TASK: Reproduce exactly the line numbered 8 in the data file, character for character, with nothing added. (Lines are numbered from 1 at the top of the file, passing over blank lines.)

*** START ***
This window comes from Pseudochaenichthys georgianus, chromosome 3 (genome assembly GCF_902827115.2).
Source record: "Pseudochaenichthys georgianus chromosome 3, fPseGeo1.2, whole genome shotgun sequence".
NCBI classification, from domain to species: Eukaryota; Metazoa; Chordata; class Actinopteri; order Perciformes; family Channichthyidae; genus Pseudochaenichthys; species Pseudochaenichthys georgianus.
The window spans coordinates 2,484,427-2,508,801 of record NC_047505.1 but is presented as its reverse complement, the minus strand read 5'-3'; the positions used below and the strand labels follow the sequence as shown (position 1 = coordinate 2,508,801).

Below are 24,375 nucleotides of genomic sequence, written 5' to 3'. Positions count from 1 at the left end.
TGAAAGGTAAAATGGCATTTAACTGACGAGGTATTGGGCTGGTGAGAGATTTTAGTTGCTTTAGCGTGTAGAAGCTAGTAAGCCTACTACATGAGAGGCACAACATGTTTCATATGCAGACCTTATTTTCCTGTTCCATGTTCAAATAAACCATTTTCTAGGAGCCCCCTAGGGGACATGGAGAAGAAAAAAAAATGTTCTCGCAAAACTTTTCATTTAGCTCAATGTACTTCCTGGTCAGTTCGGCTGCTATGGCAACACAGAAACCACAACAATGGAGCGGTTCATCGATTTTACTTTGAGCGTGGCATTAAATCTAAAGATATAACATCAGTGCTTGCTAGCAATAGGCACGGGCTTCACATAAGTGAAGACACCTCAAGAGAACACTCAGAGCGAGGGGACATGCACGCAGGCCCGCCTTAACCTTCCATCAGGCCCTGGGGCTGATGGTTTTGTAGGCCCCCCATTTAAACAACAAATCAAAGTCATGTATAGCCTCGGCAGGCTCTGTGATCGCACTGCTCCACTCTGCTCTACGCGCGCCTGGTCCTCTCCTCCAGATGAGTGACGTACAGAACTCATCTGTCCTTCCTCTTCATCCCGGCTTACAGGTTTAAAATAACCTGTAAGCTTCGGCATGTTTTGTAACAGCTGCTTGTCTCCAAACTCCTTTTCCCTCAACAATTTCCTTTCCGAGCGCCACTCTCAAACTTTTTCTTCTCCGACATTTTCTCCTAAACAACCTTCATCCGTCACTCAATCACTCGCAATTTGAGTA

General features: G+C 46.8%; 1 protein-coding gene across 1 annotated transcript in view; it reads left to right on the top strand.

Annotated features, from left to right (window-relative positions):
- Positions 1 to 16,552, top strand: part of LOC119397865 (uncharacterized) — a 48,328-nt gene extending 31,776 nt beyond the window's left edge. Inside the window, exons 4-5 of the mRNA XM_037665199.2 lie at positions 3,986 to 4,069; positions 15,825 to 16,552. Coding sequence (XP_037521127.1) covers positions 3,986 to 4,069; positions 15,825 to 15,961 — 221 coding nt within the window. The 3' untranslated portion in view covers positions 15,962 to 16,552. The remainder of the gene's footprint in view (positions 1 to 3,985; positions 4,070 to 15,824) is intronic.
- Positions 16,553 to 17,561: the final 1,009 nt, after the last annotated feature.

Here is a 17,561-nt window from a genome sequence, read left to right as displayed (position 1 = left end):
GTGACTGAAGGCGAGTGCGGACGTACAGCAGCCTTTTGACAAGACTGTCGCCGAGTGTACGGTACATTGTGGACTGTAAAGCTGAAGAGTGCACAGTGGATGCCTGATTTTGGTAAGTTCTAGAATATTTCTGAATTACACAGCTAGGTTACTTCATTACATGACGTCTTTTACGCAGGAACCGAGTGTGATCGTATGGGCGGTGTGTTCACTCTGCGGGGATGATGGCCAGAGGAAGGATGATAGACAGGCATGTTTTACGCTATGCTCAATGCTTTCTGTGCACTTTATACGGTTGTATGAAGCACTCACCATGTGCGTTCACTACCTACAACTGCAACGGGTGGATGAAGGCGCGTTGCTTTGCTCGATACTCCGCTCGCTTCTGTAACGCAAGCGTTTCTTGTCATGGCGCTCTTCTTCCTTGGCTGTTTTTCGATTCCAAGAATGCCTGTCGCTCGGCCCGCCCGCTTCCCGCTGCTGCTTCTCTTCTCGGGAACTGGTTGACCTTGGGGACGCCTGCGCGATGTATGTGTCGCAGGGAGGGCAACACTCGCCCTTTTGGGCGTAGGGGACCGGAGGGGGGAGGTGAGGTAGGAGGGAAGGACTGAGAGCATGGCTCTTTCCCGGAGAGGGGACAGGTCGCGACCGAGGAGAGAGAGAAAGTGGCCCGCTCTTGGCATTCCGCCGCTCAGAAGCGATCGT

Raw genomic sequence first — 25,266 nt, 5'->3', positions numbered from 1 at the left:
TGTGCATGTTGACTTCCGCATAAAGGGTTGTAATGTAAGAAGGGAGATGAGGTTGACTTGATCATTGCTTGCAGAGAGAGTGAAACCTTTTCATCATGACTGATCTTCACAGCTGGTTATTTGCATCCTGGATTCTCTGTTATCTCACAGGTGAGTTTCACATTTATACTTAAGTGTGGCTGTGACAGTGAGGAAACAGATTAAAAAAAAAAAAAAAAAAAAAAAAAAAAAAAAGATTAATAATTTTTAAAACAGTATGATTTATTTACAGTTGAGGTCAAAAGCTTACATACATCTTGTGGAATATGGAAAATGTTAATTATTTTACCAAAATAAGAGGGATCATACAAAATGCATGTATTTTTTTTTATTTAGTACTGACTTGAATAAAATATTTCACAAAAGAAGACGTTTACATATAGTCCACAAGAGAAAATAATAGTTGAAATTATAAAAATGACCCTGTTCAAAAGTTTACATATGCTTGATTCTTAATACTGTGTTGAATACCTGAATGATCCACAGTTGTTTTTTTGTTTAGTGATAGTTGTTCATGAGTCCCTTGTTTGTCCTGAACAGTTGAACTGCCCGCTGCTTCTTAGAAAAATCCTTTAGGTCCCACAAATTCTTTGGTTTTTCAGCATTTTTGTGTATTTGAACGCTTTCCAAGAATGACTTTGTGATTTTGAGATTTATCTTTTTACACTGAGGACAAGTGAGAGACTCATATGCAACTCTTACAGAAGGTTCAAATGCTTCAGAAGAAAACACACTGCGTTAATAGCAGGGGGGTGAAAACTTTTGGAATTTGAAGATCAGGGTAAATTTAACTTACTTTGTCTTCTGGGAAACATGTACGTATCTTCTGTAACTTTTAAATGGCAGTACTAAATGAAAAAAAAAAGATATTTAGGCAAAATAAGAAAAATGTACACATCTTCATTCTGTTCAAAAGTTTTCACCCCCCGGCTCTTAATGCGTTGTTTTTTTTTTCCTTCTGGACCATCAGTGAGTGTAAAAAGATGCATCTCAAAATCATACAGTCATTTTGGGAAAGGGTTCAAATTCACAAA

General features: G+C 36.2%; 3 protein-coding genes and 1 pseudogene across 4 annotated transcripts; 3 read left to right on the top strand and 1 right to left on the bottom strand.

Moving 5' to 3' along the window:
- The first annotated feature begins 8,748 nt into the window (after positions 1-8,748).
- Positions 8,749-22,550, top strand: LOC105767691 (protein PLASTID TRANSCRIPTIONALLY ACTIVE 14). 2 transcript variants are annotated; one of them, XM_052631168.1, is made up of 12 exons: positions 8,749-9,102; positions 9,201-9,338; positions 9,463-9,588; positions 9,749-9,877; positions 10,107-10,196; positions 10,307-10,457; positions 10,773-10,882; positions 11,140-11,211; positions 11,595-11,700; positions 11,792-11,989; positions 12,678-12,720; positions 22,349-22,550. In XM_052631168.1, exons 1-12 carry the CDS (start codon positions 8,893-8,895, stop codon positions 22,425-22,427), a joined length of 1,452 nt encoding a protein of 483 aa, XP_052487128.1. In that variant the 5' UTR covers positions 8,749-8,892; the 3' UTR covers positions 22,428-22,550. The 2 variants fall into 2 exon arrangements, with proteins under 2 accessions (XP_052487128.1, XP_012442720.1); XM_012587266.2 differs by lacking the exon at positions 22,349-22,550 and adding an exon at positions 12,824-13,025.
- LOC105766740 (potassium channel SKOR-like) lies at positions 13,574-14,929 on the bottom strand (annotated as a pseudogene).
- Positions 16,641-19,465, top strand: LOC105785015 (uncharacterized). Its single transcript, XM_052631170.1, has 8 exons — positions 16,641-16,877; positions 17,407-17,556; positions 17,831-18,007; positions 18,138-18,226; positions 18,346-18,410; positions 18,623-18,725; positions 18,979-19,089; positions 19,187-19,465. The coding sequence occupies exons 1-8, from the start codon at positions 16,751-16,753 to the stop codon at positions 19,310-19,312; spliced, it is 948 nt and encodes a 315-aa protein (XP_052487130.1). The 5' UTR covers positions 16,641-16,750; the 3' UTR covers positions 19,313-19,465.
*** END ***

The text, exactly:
Annotated features, from left to right (window-relative positions):